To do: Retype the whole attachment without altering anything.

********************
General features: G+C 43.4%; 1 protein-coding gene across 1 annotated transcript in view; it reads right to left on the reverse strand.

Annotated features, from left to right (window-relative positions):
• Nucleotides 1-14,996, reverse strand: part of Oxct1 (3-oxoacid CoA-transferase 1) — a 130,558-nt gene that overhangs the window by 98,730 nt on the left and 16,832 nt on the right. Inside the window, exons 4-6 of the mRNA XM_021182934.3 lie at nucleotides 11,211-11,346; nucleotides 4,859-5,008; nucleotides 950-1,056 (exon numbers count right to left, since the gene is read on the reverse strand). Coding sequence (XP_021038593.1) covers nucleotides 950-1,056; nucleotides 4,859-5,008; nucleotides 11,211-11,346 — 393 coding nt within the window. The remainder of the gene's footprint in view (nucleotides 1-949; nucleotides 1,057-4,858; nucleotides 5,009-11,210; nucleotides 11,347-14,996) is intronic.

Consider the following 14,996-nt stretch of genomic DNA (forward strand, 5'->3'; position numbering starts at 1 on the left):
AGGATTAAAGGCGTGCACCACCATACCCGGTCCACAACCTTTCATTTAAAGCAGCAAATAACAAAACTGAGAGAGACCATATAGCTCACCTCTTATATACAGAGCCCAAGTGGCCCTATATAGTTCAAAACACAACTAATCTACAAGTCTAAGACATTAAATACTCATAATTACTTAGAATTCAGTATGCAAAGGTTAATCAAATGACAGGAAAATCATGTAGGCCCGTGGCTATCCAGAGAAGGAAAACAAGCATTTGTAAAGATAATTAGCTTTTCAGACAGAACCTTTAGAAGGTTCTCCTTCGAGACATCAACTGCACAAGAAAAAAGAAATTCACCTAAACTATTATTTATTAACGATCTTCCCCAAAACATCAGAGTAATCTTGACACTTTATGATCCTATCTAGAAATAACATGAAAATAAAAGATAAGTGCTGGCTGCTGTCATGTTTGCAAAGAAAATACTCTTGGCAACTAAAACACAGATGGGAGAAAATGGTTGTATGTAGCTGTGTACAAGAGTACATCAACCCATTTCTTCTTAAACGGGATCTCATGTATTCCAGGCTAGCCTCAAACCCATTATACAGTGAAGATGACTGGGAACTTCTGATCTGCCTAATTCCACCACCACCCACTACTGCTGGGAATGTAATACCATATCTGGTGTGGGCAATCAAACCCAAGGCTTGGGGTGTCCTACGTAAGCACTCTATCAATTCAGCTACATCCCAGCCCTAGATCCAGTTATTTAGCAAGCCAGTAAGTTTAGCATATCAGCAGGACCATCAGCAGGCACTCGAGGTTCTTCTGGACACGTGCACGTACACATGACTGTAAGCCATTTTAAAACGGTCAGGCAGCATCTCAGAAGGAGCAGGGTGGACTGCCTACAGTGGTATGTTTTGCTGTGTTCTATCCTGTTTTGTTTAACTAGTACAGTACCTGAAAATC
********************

General features: G+C 43.4%; 1 protein-coding gene across 1 annotated transcript in view; it reads right to left on the reverse strand.

Annotated features, from left to right (window-relative positions):
• Nucleotides 1-14,996, reverse strand: part of Oxct1 (3-oxoacid CoA-transferase 1) — a 130,558-nt gene that overhangs the window by 98,730 nt on the left and 16,832 nt on the right. Inside the window, exons 4-6 of the mRNA XM_021182934.3 lie at nucleotides 11,211-11,346; nucleotides 4,859-5,008; nucleotides 950-1,056 (exon numbers count right to left, since the gene is read on the reverse strand). Coding sequence (XP_021038593.1) covers nucleotides 950-1,056; nucleotides 4,859-5,008; nucleotides 11,211-11,346 — 393 coding nt within the window. The remainder of the gene's footprint in view (nucleotides 1-949; nucleotides 1,057-4,858; nucleotides 5,009-11,210; nucleotides 11,347-14,996) is intronic.

Consider the following 14,996-nt stretch of genomic DNA (forward strand, 5'->3'; position numbering starts at 1 on the left):
AGGATTAAAGGCGTGCACCACCATACCCGGTCCACAACCTTTCATTTAAAGCAGCAAATAACAAAACTGAGAGAGACCATATAGCTCACCTCTTATATACAGAGCCCAAGTGGCCCTATATAGTTCAAAACACAACTAATCTACAAGTCTAAGACATTAAATACTCATAATTACTTAGAATTCAGTATGCAAAGGTTAATCAAATGACAGGAAAATCATGTAGGCCCGTGGCTATCCAGAGAAGGAAAACAAGCATTTGTAAAGATAATTAGCTTTTCAGACAGAACCTTTAGAAGGTTCTCCTTCGAGACATCAACTGCACAAGAAAAAAGAAATTCACCTAAACTATTATTTATTAACGATCTTCCCCAAAACATCAGAGTAATCTTGACACTTTATGATCCTATCTAGAAATAACATGAAAATAAAAGATAAGTGCTGGCTGCTGTCATGTTTGCAAAGAAAATACTCTTGGCAACTAAAACACAGATGGGAGAAAATGGTTGTATGTAGCTGTGTACAAGAGTACATCAACCCATTTCTTCTTAAACGGGATCTCATGTATTCCAGGCTAGCCTCAAACCCATTATACAGTGAAGATGACTGGGAACTTCTGATCTGCCTAATTCCACCACCACCCACTACTGCTGGGAATGTAATACCATATCTGGTGTGGGCAATCAAACCCAAGGCTTGGGGTGTCCTACGTAAGCACTCTATCAATTCAGCTACATCCCAGCCCTAGATCCAGTTATTTAGCAAGCCAGTAAGTTTAGCATATCAGCAGGACCATCAGCAGGCACTCGAGGTTCTTCTGGACACGTGCACGTACACATGACTGTAAGCCATTTTAAAACGGTCAGGCAGCATCTCAGAAGGAGCAGGGTGGACTGCCTACAGTGGTATGTTTTGCTGTGTTCTATCCTGTTTTGTTTAACTAGTACAGTACCTGAAAATC